A consortium featuring FDA and leading medtech companies has published a report into how to improve medical device clinical trials by maximizing patient input.
The Medical Device Innovation Consortium found the sponsors of medtech clinical trials rarely use patient insights in protocol development or operational study design, leading it to create a guide to support greater engagement from patients.
MDIC's report, which follows FDA's 2019 draft guidance aimed at spurring patient shaping of clinical trial design, makes the case for greater engagement in medtech trials and details actions sponsors can take to build organizational capacity and tactics they can use to connect with patients.
MDIC was established in 2012 with the goal of enabling knowledge sharing between FDA and the medical device industry. The patient engagement report was created by a working group featuring employees of organizations including FDA, Exact Sciences and Johnson & Johnson. MDIC lists a who’s who of medtech companies including Abbott Laboratories, Boston Scientific, Medtronic and Roche among its members.
The MDIC report identifies opportunities to use patient insights to "help define unmet need, clarify patient preferences, develop endpoints that measure what matters to patients, assist in reducing burdensome study protocol requirements to enhance recruitment and retention, and establish information that can be used in the regulatory process and for postmarketing activities."
For example, the report states patients can provide "detailed and nuanced feedback" about the ways existing treatments fail to address their medical needs. That feedback can guide development of new devices that better address the needs of the target population and studies that encourage participation.
Kevin Kwok, a Parkinson's disease patient advocate, made the case for engagement in a MDIC video accompanying the report. "How often do we actually start a clinical trial only to find that they cannot enroll the target patient group? Patient and caregiver input might identify barriers that actually impact accrual or prevent dropout. We're often told that we don't have time to do these types of patient engagement assessments. It actually ends up costing developers more time at the end," Kwok said.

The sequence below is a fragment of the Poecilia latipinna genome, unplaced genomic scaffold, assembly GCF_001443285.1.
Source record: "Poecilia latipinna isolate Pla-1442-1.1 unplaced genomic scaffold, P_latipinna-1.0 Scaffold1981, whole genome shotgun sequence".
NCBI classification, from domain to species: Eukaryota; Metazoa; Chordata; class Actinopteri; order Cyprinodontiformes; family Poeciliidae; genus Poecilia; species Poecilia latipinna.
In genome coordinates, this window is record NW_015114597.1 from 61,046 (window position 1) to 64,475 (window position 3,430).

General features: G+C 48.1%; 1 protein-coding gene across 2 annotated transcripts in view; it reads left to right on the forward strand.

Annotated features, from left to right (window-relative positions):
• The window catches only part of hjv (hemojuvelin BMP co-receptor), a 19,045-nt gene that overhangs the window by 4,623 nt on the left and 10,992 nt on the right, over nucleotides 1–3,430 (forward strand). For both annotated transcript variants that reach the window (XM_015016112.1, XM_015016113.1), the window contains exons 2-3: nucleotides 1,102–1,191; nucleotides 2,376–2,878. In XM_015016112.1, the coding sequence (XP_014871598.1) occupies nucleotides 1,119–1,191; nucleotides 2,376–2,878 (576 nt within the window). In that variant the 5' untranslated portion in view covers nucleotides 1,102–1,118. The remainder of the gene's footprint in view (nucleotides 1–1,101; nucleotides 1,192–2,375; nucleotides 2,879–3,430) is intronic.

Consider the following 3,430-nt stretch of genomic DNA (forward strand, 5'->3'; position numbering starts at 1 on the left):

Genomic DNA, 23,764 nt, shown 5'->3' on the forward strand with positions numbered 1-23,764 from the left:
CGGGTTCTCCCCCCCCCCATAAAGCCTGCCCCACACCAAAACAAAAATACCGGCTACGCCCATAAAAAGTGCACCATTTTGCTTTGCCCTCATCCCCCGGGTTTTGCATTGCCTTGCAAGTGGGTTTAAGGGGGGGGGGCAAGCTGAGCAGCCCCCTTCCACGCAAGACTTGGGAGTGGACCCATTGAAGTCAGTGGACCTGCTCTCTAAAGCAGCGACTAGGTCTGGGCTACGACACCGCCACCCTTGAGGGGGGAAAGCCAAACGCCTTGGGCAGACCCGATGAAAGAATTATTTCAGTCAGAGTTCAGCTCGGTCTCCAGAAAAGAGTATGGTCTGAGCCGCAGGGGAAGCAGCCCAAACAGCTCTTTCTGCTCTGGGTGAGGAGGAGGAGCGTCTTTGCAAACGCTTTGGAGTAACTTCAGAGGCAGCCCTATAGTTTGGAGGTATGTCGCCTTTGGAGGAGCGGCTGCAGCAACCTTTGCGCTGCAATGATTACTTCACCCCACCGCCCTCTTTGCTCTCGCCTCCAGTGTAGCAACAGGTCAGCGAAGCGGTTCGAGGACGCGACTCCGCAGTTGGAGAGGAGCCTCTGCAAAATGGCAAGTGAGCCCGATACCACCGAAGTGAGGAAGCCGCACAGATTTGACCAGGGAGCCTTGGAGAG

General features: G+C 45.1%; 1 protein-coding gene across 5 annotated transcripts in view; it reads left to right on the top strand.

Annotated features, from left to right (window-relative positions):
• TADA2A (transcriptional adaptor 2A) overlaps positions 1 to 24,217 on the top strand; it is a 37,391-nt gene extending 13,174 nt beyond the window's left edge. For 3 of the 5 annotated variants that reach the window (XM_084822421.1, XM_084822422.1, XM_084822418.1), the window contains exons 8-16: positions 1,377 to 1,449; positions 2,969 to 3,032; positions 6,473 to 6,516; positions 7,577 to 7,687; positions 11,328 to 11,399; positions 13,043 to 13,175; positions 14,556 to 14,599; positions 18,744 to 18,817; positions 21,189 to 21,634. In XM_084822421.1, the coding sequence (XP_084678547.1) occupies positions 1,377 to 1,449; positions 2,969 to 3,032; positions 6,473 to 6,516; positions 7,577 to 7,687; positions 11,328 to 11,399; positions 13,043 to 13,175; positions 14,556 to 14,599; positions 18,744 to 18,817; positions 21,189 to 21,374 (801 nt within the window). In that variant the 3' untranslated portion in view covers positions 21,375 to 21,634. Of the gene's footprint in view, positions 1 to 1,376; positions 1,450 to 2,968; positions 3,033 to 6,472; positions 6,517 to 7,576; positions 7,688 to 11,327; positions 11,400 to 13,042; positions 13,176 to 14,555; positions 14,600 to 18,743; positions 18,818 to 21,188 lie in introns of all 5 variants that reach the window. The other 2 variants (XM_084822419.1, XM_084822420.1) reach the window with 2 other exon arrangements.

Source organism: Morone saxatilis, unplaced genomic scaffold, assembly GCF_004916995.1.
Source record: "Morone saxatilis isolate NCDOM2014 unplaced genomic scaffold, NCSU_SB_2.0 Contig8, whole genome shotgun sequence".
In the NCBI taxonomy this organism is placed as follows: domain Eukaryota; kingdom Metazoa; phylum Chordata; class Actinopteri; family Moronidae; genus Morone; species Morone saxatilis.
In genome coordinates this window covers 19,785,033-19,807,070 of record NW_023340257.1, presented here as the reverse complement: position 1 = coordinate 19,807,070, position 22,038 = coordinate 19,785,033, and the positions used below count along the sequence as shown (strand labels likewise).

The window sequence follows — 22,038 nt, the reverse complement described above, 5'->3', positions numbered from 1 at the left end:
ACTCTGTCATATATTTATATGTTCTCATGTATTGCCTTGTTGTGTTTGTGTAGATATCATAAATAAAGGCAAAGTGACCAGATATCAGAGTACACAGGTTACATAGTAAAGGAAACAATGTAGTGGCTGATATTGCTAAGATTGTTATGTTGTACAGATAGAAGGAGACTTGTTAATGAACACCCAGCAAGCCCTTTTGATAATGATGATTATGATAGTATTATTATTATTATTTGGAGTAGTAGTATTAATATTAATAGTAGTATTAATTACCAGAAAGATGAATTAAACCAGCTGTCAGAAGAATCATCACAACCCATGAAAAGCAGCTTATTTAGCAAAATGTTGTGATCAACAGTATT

A significant problem cited in the MDIC report is that the needs patients want addressed may not be obvious to physicians and device trial investigators. "Patient values often differ from that of their doctors or device trial investigators, who may prioritize abnormal physiologic function over all else,” according to the report, which notes that the "deep and personal" understanding patients have of living with a disease can reveal what measures a medical device needs to improve to satisfy end users.
However, three MDIC surveys conducted in 2018 and 2019 suggest patient insights are rarely used to inform the design of device and diagnostic clinical trials. More than half of industry respondents said their organizations never get patient input on protocol development. At the same time, it is rare for companies to seek patient input on operational study design after finalizing the protocol.
The MDIC report advises sponsors to build organizational capacity for engaging with patients and implementing their ideas. That will require the buy-in of employees, ideally with senior leaders being committed to the idea and employees being incentivized to drive engagement.
While putting the ideas into practice will cost money, for example to develop "appropriate patient advocacy relationships," the report contends engagement is "generally not costly" by device R&D standards.